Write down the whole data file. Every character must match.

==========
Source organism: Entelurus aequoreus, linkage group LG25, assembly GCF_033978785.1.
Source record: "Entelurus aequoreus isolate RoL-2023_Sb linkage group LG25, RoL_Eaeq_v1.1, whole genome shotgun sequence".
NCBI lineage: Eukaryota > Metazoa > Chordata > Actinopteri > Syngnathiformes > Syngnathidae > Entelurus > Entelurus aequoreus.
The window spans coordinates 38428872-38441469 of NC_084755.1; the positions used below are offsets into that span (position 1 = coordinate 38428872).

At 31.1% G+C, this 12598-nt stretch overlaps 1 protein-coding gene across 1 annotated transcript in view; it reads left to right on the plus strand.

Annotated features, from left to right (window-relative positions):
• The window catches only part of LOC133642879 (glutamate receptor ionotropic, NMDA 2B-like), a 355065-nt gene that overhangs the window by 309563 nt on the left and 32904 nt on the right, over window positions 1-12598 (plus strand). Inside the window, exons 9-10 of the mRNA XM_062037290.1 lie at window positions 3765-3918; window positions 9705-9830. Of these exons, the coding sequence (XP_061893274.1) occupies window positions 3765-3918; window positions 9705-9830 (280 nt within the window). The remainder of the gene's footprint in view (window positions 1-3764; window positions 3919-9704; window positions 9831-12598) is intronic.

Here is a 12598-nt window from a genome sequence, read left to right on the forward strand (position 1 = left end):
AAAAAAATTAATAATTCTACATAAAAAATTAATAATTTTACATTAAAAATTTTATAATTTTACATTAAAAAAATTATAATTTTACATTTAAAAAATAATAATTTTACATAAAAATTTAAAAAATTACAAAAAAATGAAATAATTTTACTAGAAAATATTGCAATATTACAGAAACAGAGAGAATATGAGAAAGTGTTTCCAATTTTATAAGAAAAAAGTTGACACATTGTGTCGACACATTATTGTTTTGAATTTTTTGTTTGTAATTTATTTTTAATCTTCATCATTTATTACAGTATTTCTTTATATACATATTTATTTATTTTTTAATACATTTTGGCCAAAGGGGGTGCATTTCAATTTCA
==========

Source organism: Entelurus aequoreus, linkage group LG25, assembly GCF_033978785.1.
Source record: "Entelurus aequoreus isolate RoL-2023_Sb linkage group LG25, RoL_Eaeq_v1.1, whole genome shotgun sequence".
NCBI lineage: Eukaryota > Metazoa > Chordata > Actinopteri > Syngnathiformes > Syngnathidae > Entelurus > Entelurus aequoreus.
The window spans coordinates 38428872-38441469 of NC_084755.1; the positions used below are offsets into that span (position 1 = coordinate 38428872).

At 31.1% G+C, this 12598-nt stretch overlaps 1 protein-coding gene across 1 annotated transcript in view; it reads left to right on the plus strand.

Annotated features, from left to right (window-relative positions):
• The window catches only part of LOC133642879 (glutamate receptor ionotropic, NMDA 2B-like), a 355065-nt gene that overhangs the window by 309563 nt on the left and 32904 nt on the right, over window positions 1-12598 (plus strand). Inside the window, exons 9-10 of the mRNA XM_062037290.1 lie at window positions 3765-3918; window positions 9705-9830. Of these exons, the coding sequence (XP_061893274.1) occupies window positions 3765-3918; window positions 9705-9830 (280 nt within the window). The remainder of the gene's footprint in view (window positions 1-3764; window positions 3919-9704; window positions 9831-12598) is intronic.

Here is a 12598-nt window from a genome sequence, read left to right on the forward strand (position 1 = left end):
AAAAAAATTAATAATTCTACATAAAAAATTAATAATTTTACATTAAAAATTTTATAATTTTACATTAAAAAAATTATAATTTTACATTTAAAAAATAATAATTTTACATAAAAATTTAAAAAATTACAAAAAAATGAAATAATTTTACTAGAAAATATTGCAATATTACAGAAACAGAGAGAATATGAGAAAGTGTTTCCAATTTTATAAGAAAAAAGTTGACACATTGTGTCGACACATTATTGTTTTGAATTTTTTGTTTGTAATTTATTTTTAATCTTCATCATTTATTACAGTATTTCTTTATATACATATTTATTTATTTTTTAATACATTTTGGCCAAAGGGGGTGCATTTCAATTTCA